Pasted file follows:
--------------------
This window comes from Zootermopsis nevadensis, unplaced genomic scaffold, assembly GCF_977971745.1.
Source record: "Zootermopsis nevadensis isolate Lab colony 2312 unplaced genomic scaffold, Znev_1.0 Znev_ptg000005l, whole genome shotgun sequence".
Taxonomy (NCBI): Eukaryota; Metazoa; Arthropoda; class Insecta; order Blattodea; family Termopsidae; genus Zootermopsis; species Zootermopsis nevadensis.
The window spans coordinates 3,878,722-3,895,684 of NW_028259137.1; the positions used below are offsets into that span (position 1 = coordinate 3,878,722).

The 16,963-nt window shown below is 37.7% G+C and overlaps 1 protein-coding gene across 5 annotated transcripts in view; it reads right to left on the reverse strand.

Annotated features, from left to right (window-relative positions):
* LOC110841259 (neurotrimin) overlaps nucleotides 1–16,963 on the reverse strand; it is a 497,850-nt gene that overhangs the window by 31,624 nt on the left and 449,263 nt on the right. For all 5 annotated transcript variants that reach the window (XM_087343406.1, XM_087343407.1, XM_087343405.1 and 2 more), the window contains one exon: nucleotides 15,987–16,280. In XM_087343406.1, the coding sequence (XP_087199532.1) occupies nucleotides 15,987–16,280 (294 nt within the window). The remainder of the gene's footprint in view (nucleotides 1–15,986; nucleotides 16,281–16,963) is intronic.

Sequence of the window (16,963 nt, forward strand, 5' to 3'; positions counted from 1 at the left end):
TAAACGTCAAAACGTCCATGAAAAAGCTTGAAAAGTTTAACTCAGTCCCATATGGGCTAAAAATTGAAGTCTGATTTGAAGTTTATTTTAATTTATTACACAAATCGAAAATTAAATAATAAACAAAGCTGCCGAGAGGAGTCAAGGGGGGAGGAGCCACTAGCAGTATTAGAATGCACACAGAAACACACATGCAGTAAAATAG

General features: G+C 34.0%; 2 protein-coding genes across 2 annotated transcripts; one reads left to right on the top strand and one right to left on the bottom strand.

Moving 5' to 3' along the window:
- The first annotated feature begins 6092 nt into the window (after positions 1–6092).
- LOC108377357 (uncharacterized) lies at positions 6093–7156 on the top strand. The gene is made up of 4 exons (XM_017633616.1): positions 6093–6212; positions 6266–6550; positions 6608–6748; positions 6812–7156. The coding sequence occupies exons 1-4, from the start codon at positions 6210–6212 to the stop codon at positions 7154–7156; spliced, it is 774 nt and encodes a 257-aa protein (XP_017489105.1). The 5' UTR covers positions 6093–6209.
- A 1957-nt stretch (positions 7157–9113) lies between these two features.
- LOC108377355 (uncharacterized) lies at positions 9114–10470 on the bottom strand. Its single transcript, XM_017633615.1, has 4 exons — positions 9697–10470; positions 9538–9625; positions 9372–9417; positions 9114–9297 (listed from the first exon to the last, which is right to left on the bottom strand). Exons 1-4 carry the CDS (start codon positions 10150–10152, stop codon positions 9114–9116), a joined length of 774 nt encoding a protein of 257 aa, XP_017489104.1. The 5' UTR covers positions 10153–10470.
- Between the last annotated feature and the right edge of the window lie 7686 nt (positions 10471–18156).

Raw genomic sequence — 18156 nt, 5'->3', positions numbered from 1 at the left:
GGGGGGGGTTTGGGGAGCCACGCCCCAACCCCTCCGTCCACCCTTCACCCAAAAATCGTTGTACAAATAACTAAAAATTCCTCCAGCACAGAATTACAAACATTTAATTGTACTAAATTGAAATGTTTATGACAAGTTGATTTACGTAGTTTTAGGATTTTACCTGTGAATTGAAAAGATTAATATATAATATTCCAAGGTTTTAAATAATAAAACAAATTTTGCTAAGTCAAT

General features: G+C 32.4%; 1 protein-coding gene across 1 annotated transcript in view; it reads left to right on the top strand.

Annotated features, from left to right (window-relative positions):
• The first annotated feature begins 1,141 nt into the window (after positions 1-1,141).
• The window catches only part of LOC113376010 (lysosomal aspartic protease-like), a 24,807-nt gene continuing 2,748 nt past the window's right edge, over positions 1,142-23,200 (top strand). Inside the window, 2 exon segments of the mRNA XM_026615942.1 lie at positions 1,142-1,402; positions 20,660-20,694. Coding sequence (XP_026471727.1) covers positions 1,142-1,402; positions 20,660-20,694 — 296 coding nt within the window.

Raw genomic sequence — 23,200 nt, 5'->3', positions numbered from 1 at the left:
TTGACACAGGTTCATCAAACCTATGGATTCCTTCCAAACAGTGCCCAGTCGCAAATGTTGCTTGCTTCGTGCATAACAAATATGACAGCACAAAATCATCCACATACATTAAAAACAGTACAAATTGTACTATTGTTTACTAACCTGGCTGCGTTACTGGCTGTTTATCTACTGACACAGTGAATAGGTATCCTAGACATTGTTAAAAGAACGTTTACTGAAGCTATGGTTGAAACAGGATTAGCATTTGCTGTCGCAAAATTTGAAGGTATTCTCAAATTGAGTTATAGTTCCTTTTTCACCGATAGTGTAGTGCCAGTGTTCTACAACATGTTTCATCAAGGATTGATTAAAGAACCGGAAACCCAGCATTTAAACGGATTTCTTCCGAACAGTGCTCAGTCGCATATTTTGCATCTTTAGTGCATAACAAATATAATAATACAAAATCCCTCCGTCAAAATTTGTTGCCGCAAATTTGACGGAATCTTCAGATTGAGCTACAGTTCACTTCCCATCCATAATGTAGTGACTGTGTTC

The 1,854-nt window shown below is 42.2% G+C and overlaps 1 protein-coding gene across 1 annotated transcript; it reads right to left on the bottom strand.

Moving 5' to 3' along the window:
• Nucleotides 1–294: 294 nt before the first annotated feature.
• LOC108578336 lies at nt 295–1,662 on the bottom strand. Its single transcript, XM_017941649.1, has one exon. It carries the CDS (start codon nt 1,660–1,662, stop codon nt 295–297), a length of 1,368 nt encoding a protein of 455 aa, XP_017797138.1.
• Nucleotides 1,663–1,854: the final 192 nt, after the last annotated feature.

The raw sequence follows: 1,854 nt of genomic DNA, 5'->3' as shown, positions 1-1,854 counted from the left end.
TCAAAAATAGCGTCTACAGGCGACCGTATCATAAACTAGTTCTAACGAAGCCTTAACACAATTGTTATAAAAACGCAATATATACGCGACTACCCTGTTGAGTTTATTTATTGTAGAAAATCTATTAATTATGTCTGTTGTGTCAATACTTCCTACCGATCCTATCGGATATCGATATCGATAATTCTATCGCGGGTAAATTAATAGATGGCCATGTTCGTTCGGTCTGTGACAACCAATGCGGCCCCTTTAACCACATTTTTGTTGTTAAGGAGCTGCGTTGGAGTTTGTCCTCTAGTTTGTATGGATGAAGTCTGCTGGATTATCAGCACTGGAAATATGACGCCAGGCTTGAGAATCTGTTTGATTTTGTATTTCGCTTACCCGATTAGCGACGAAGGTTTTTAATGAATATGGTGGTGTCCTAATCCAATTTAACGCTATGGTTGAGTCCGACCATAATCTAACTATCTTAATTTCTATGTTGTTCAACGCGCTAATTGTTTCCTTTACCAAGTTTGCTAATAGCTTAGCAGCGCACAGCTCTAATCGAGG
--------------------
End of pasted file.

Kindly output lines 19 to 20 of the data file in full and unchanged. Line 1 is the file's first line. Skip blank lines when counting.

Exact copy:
General features: G+C 32.4%; 1 protein-coding gene across 1 annotated transcript in view; it reads left to right on the top strand.

Annotated features, from left to right (window-relative positions):